When Death knocks on your door.

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Words: Zein Al Maha Oweis (Zee) (she/her)

Content Warning: death

No one ever prepares you for that frightful knock on your door from Death. Death does not book a meeting with you. Death does not schedule a time or send you an invitation for afternoon tea. No, Death just knocks on your door and the rest is a hazy scramble of memories trying to piece themselves together like a pixelated puzzle.

I have heard about others’ elaborate and detailed encounters with Death. She comes to everyone in different forms. A person might see Death as the Grim Reaper, dressed in a long black cloak holding his scythe. Others may see Death as a train conductor, guiding them to their train compartment ready to board the train of souls. Who knows where it would lead them next?

Death chose to visit me three times in the span of 10 years, each time in a different form. Why, I wondered? Was it a test? If so, why me? Why choose me as her destination of choice? 

Death first visited me when I was 16. She came to me one sunny day in June. I remember the day so vividly that it will always be etched in my memory. Death came in the form of an angel. She reminded me of one of the Greek Oracles. Wise and knowing, yet devious enough that at any moment she would cut the tether connecting a soul to this world. One minute you are laughing, smiling, running around playing tag in your grandparent’s garden with your high school friends, and the next, the tears begin to fall down your cheek. The tears are for the souls that have become untethered. Death leaves a hole in your heart that can never be filled. Only time can heal all wounds, or so the saying goes.

Death changed her tactics the second time she came to visit me. At the age of 25, Death arrived as a phone call during the first week of November. I have never felt so numb as when I picked up the phone at that moment. If meeting Death in person was painful, this was excruciating. Death was a trickster, toying with my emotions. Sorrow, pain, grief – all swirling around my heart and my mind.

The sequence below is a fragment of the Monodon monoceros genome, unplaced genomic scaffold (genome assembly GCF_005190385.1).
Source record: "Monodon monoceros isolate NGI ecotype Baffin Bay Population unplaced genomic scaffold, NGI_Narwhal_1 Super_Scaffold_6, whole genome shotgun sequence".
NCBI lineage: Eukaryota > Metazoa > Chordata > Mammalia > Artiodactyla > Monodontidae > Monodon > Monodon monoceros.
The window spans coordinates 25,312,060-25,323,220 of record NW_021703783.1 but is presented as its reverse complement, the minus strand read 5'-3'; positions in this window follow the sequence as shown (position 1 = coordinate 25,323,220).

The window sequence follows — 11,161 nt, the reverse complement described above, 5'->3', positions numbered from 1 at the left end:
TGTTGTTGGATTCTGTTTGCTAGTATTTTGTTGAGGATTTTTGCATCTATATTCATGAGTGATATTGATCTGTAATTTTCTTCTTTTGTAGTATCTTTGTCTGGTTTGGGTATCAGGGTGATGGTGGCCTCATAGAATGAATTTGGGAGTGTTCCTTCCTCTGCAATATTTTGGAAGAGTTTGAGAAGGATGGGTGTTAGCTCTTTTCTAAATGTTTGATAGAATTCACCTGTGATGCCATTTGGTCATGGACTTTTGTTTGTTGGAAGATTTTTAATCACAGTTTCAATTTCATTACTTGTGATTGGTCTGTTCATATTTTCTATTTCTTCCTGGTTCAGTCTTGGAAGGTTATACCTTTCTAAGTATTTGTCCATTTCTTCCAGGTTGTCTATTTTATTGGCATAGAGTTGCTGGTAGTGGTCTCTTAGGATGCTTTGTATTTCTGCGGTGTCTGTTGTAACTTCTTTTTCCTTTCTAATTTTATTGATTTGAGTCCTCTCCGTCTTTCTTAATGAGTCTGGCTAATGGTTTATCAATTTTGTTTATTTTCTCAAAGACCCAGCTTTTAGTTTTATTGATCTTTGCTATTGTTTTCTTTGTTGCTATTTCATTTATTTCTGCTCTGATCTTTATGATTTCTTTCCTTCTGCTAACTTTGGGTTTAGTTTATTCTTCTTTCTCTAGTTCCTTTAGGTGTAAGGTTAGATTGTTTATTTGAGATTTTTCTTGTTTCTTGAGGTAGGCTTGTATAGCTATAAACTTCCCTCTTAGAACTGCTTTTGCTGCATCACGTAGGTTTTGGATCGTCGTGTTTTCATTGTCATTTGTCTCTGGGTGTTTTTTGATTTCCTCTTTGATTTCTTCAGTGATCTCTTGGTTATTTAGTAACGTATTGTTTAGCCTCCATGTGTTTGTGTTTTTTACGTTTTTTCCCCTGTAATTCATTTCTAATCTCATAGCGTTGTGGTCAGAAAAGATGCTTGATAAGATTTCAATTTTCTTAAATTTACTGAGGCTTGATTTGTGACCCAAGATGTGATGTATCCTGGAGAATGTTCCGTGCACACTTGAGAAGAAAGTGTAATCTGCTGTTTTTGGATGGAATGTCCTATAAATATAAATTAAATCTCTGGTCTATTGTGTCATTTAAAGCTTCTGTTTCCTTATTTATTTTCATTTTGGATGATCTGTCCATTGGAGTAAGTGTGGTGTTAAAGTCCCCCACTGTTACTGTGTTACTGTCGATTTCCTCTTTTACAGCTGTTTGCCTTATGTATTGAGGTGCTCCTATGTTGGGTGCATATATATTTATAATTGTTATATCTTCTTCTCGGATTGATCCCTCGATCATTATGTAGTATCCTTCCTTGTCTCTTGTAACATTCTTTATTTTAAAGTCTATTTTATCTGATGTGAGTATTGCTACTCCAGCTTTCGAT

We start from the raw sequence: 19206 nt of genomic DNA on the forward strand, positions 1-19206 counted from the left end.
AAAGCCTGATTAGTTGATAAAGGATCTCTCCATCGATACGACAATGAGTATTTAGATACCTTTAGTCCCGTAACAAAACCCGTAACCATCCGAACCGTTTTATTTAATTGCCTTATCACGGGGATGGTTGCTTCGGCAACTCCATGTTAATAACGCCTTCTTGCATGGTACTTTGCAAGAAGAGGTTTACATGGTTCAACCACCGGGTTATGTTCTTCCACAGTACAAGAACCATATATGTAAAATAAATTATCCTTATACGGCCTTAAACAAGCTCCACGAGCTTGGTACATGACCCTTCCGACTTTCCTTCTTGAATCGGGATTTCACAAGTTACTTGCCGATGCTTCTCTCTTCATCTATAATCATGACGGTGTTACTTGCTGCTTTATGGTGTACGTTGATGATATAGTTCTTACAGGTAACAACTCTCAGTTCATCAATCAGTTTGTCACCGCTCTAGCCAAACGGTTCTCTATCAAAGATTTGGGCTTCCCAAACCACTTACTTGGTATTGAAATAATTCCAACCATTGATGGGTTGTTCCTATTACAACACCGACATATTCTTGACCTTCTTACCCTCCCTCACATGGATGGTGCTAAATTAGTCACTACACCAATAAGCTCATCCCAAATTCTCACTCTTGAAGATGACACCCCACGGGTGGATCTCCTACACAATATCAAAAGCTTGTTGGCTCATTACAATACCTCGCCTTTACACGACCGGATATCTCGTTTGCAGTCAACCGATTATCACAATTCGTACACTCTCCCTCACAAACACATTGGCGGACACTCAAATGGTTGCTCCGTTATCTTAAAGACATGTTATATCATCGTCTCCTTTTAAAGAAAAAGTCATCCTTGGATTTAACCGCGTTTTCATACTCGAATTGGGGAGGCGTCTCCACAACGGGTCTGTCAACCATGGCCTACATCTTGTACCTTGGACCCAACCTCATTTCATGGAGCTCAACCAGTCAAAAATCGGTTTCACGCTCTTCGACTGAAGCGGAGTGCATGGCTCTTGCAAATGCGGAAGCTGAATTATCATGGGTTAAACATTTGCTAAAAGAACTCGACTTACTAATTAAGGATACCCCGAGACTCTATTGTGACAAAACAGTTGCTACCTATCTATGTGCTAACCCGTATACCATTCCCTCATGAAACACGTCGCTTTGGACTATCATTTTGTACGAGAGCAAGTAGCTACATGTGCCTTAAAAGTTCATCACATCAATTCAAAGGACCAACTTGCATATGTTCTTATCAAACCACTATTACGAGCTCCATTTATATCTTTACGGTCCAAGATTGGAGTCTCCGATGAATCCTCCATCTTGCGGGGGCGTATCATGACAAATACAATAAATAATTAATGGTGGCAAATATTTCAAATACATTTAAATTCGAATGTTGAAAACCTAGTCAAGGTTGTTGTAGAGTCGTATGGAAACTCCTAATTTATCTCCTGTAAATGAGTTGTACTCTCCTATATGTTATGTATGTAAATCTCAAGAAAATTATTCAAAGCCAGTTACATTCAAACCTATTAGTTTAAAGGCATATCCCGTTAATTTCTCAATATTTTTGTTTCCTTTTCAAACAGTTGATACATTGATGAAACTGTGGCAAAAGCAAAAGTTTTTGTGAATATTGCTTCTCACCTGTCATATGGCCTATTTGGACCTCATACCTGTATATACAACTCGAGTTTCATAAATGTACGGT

On Death’s final visit, I was 27. She once again came in the form of a phone call, but this time a missed call. A missed call disguised as an ordinary call from a parent. However, this time, when seeing the name on my screen, it came with dread attached to it. I knew that this dread meant that something bad had occurred yet, this time, I was prepared for Death’s visit. I had built a thick shield to defend myself from these unwelcome feelings and emotions, yet Death still managed to find a slither of weakness. Nothing could stop the tears from falling. 

Looking back at these moments, as painful and sad as they were, I learned something about myself; I learned how to deal and process what I have gone through. Losing someone you love is never easy, but the journey towards healing becomes one you can bear. It only makes you stronger, and that strength helps you to move forward.

I have learned to deal with Death by keeping loved ones alive through remembering the joyous memories spent with them, surrounded by wise family and friends. Never closing the door on their memory. The only way to move forward is to keep them alive, sharing their stories with others. That is the way I dealt with the loss. 

However, one of the ways I felt safe to release my emotions and show my vulnerability was through my writing. Putting pen to paper was my way of grieving. It was a solace I found that eased the pain. Through a pen, I was able to write how I was feeling, how I missed those that I lost, and how much I loved them. Like tears falling down my cheeks, the words dripped onto the paper. It was my special way of grieving, of dealing with the loss, sadness, and being able to smile again.

While these ways worked for me, they may not work for others. Everyone deals with losing a loved one in a different way. Some prefer having the company of others to help them get through these moments in their lives, while others prefer solitude. Writing and remembering the ones I lost, keeping their memory alive, is what helped me move on because I know they would want me to be happy and live my life to the fullest, just as they lived theirs. 

Through these experiences, I have learned not to fear Death, but to instead acknowledge that it can happen to anyone at any given moment. There will come a time when someone you know will get off the train of life, step onto another platform, and get onto a train moving in a different direction, towards another destination.

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Melissia Rafidi
Melissia Rafidi
8 months ago

First and foremost I’m sorry for your loss, it is always a painful experience to lose a loved one. Second, I love your article, it is so eloquently written and touches on a subject that a lot of people, including myself, have a hard time dealing with. Zein you are an absolutely amazing person and writer.